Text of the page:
January 11, 2022 - 11:37 am

Indian Navy To Conduct Flight Test Of Rafale-M 

    French aircraft maker Dasault Aviation will fly its Rafale-M fighter jet from the Indian Navy's Shore Based Test Facility (SBTF) in Goa to demonstrate compatibility and suitability to operate from the carrier's deck. The demonstration starting from Monday is expected to go up to Feb 1. These trials are part of demonstrations by aircraft manufacturers to showcase the compatibility of their aircraft to fly from Indian Navy's aircraft carriers which use a ski-jump to launch aircraft.

    The procurement process is being undertaken in a unique manner, with requests from demonstrations and technical information being placed on the American and French government, instead of directly approaching the companies manufacturing the jets. The plan is to go in for government to government deal that wouls shorten the selection and negotiations process to acquire the jets that are urgently needed for Vikrant that is set to be made operational this year. Both the Rafale-M & F/A-18 originally designed to operate from carriers with the catapult launch mechanism. The carrier would this require minor modifications to operate the aircraft. Boing has taken a lead in the race having already demonstrated the ability of F/A-18 to take off from a similar share based facility at Naval Air Station Putuxent river in Maryland, US in December 2020.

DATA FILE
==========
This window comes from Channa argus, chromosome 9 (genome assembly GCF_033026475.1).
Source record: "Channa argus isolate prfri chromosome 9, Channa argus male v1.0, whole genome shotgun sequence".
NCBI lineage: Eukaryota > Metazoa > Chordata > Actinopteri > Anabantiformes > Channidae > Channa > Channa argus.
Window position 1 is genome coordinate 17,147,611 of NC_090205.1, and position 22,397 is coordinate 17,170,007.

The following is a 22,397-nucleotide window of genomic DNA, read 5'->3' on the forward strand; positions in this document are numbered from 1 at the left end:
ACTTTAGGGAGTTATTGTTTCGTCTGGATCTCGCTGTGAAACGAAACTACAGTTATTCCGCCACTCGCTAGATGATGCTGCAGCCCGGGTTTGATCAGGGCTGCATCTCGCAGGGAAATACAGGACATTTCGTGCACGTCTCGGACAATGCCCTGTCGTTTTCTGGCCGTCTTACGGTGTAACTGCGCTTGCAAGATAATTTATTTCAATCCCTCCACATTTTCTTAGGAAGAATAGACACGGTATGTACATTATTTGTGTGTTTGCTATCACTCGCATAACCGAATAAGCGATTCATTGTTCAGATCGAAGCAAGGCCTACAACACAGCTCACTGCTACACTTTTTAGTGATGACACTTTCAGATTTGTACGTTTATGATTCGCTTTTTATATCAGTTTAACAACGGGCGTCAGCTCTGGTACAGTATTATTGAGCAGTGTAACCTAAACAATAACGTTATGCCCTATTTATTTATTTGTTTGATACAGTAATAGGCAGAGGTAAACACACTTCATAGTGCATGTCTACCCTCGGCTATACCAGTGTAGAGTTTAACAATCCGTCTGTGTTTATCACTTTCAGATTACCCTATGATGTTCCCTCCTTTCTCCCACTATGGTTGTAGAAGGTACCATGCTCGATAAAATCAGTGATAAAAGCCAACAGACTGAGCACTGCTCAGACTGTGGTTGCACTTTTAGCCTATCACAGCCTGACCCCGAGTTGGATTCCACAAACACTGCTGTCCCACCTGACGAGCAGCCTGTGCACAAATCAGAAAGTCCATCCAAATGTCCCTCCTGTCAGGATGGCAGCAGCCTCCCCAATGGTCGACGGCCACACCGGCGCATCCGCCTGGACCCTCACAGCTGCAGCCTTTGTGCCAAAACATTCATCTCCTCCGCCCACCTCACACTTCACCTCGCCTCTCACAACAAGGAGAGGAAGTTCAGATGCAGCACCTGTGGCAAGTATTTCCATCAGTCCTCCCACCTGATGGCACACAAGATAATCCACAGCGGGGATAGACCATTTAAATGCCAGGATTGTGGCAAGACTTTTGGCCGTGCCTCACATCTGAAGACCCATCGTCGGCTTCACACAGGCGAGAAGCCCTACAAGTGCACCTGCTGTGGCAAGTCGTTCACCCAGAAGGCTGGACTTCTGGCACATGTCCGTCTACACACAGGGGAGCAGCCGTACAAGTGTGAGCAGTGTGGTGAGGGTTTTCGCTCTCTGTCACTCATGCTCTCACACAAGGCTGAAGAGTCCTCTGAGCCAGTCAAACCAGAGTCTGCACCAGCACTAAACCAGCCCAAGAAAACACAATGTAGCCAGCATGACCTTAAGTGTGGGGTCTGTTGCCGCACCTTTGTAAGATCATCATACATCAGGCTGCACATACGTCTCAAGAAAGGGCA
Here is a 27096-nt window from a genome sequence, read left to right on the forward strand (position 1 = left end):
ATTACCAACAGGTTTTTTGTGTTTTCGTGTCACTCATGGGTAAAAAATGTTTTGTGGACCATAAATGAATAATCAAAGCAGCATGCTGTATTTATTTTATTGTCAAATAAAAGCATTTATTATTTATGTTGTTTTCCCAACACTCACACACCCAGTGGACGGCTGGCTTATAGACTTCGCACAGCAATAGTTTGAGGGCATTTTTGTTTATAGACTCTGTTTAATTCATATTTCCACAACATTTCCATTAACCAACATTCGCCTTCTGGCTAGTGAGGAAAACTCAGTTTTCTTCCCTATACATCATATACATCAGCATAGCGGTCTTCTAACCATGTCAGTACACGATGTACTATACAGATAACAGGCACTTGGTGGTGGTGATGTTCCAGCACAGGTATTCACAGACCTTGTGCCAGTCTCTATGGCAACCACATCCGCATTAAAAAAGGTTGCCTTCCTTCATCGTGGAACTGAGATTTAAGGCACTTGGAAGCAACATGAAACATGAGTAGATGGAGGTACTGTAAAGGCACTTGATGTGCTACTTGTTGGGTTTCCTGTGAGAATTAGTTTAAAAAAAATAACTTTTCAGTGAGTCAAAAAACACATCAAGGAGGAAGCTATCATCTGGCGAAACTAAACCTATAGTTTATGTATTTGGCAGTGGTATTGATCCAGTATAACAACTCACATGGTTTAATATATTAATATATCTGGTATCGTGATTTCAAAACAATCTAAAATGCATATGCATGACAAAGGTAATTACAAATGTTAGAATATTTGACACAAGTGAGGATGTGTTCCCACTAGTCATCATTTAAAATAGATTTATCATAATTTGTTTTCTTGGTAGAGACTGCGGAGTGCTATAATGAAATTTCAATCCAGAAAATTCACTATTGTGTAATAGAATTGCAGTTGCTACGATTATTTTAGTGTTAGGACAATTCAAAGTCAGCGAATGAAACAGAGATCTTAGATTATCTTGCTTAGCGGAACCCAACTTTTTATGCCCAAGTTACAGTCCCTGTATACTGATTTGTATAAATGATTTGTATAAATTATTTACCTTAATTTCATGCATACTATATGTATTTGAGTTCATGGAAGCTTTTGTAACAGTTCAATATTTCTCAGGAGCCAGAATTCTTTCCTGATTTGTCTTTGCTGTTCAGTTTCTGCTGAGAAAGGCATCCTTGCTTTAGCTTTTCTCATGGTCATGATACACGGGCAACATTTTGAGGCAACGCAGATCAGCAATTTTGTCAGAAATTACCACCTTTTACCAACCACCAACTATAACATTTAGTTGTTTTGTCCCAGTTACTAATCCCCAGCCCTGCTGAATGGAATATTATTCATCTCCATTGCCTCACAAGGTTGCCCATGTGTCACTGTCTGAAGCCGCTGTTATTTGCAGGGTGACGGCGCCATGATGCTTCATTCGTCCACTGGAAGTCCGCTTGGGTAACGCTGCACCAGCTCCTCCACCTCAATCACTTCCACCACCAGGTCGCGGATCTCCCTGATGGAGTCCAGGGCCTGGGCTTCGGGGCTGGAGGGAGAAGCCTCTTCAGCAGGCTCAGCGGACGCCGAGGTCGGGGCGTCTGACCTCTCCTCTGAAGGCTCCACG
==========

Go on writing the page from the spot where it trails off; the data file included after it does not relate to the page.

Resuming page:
However, each fighter brings certain advantages while having some limitations. For instance, while Rafale twin seat trainer is not carrier compatible its acquisition would mean commonality with the Indian Air Force which will soon complete inducting the 36 Rafale jets contractor in 2016. On the other hand, the F/A-18 is a much widely employed platform with a twin seater trainer and also has an electronic warfare version which might be of interest to the Navy. There is also the issue of the size of the aircraft and their fit on the carrier and its lifts which would also be factored in the final evaluations.

     All of this is happening against the backdrop of rapid Chinese developments in the field of carrier aviation. For now, at least, the Indian Navy can look forward to getting an up-close look at the capabilities of two leading Western carrier fighters. While INS Vikrant continues its sea trials in the Arabian Sea and Indian ocean, it remains uncertain which fighters will eventually operate from it and the extent of modifications potentially required to make that happen.